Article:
Medics probe colonial torture claims against Kericho residents

Monday September 4 2017

Kericho Governor Paul Chepkwony

Kericho Governor Paul Chepkwony addresses members of the County Public Accounts and Investment Committee on May 18, 2017 concerning the county’s expenditure. The county has sued the British government over ills committed during the colonial era. PHOTO | FRANCIS NDERITU | NATION MEDIA GROUP 

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A group of medical experts have begun forensic investigations to ascertain the extent of torture meted on Kericho residents by British colonialists, in a bid to strengthen the community’s legal suit in UK courts.

The team comprising one government pathologist, five general doctors and six psychiatrists was brought in by Governor Paul Chepkwony, who has sued the British government for “forceful and fatal eviction” of local communities from their lands to pave the way for tea estates.


Prof Chepkwony has led the community in demanding compensation and the case has gained support of the national government following approval by the Office of the Attorney-General.

Led by Dr Dixon Mchana, the government pathologist, and Dr Carol Shivachi from the Independent Medico-Legal Unit, the team will assess both physical and psychological impact of the torture committed close to a century ago.

“We will be here for five days,” Dr Mchana said, adding:

“We will also treat the victims of any other illnesses like blood pressure and kidney (issues) because it will not be fair for them to walk back home ailing after meeting doctors.”

Lead counsel Kimutai Bosek, who is handling the case with British lawyer Karim Khan, said from over 100 victims identified, about 60 with horrific tales of survival have been lined up as witnesses.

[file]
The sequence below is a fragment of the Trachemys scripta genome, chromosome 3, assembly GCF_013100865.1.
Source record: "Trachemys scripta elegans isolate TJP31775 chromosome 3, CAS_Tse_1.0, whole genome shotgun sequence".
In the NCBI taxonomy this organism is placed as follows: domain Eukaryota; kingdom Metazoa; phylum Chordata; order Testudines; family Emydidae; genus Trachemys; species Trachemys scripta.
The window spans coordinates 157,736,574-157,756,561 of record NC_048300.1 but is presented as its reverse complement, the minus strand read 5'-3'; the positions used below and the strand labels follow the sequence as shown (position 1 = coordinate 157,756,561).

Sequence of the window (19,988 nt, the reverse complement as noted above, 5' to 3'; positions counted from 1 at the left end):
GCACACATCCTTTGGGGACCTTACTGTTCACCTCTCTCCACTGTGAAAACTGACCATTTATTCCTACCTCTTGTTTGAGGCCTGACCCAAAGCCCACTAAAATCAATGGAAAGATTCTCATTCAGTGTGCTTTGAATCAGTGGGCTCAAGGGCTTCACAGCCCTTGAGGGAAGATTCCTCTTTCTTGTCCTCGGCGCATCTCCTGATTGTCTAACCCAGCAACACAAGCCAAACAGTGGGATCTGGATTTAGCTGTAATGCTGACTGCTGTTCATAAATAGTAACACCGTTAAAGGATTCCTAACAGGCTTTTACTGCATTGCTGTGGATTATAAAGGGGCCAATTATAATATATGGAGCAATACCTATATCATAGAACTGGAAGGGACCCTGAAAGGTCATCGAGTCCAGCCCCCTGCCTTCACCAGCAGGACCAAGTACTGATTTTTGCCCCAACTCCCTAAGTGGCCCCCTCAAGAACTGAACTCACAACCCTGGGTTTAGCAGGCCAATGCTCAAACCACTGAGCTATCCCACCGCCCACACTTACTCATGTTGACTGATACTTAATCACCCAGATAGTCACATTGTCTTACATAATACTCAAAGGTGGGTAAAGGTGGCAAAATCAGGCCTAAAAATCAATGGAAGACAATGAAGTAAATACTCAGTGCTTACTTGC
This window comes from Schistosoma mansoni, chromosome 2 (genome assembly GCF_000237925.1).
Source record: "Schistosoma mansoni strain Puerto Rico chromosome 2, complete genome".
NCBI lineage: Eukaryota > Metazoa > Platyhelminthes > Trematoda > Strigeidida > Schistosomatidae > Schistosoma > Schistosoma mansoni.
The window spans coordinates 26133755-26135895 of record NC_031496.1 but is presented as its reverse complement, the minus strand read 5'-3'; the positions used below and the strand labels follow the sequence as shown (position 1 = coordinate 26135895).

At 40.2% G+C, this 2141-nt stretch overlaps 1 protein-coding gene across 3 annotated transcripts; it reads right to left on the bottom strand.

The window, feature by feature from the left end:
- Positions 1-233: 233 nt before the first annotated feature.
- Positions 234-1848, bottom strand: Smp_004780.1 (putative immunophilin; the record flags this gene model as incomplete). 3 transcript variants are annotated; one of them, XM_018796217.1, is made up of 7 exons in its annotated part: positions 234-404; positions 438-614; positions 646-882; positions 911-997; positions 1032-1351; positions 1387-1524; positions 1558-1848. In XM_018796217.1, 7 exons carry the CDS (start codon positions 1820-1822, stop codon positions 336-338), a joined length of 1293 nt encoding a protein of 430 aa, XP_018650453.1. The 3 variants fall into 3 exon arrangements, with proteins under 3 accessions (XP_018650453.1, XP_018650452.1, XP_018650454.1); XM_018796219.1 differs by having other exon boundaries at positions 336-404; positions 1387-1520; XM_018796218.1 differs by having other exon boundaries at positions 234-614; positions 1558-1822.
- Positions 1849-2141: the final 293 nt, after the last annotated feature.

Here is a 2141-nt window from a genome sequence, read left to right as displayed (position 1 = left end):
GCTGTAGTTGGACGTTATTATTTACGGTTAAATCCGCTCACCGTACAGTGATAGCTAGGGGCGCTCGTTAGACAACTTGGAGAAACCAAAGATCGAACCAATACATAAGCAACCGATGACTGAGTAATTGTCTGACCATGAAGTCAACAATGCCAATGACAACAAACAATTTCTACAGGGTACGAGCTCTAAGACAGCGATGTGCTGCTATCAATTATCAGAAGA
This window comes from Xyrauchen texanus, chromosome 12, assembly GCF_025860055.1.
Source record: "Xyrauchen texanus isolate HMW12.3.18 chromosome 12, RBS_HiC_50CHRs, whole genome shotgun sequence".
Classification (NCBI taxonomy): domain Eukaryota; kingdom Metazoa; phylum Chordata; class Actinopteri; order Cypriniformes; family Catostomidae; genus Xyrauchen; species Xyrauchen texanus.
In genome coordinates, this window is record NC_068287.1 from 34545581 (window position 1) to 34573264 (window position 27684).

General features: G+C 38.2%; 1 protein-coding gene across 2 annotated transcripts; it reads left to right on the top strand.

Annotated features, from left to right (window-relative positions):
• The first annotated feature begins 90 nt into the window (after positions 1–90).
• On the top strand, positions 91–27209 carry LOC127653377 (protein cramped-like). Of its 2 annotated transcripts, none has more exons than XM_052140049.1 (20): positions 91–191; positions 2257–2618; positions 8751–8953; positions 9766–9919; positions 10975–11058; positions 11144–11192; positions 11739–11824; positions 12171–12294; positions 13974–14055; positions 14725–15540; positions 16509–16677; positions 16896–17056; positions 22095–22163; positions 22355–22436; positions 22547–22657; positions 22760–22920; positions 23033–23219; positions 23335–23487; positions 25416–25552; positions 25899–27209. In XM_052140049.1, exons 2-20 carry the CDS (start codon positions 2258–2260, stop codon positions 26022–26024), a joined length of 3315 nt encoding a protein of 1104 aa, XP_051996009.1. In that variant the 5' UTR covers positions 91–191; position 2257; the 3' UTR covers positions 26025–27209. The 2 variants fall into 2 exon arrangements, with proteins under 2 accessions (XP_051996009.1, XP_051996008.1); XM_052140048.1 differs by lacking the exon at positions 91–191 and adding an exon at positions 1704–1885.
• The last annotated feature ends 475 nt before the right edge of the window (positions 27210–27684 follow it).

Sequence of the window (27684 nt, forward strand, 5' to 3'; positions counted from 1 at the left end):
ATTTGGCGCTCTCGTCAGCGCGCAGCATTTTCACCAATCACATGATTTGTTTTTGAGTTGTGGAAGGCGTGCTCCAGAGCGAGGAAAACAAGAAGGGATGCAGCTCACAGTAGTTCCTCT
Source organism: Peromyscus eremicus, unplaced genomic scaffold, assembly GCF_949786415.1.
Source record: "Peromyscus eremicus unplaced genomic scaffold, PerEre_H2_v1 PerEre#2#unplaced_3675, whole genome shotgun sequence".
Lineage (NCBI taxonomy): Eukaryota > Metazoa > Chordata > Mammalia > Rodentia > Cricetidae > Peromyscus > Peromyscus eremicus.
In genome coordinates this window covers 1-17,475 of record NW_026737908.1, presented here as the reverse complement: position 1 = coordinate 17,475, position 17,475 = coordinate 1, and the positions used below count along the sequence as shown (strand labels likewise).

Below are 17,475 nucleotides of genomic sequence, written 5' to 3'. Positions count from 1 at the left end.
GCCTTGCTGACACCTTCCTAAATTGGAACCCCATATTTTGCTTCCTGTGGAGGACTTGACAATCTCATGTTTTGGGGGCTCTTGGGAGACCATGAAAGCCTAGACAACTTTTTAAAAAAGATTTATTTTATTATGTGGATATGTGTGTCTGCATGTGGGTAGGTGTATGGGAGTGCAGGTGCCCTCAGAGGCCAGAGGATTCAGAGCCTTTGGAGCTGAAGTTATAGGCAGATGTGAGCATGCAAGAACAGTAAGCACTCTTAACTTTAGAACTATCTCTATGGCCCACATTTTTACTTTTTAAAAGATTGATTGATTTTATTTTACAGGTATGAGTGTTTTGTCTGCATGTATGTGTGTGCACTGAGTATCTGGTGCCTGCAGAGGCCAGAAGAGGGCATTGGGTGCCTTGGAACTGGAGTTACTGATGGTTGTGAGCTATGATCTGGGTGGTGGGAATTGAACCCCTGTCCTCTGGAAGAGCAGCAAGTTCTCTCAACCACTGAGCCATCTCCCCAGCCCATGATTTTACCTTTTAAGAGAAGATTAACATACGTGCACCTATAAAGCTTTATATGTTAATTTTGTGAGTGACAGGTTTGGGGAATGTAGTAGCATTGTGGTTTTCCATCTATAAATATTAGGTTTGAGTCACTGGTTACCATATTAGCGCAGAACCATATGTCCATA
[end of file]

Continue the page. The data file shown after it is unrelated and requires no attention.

They will be interviewed by the doctors accompanied by lawyers, while more London-based lawyers will follow the details via Skype.

“This is one case I will not relent until we triumph because we have enough evidence that the British killed, maimed and impoverished our people.

"This is not about politics, because I have already been re-elected,” the governor said.

The case commenced after the Kericho County Assembly passed a resolution three years ago approving the lawsuit and allocated Sh40 million in the 2016/2017 financial year for the case.

Attorney-General Githu Muigai, in a letter to Prof Chepkwony dated February 10, but delivered to the County government less than a week ago, pledged to support the case and said that he had nominated senior counsel Caroline Gichuri to serve as a liaison officer.

Governor Chepkwony hailed the development as a “major breakthrough”.

“This is to inform you that I have nominated Ms Caroline Gichuri to provide you with any assistance you may require from my office regarding the stated matter," the letter signed by Prof Muigai in part read.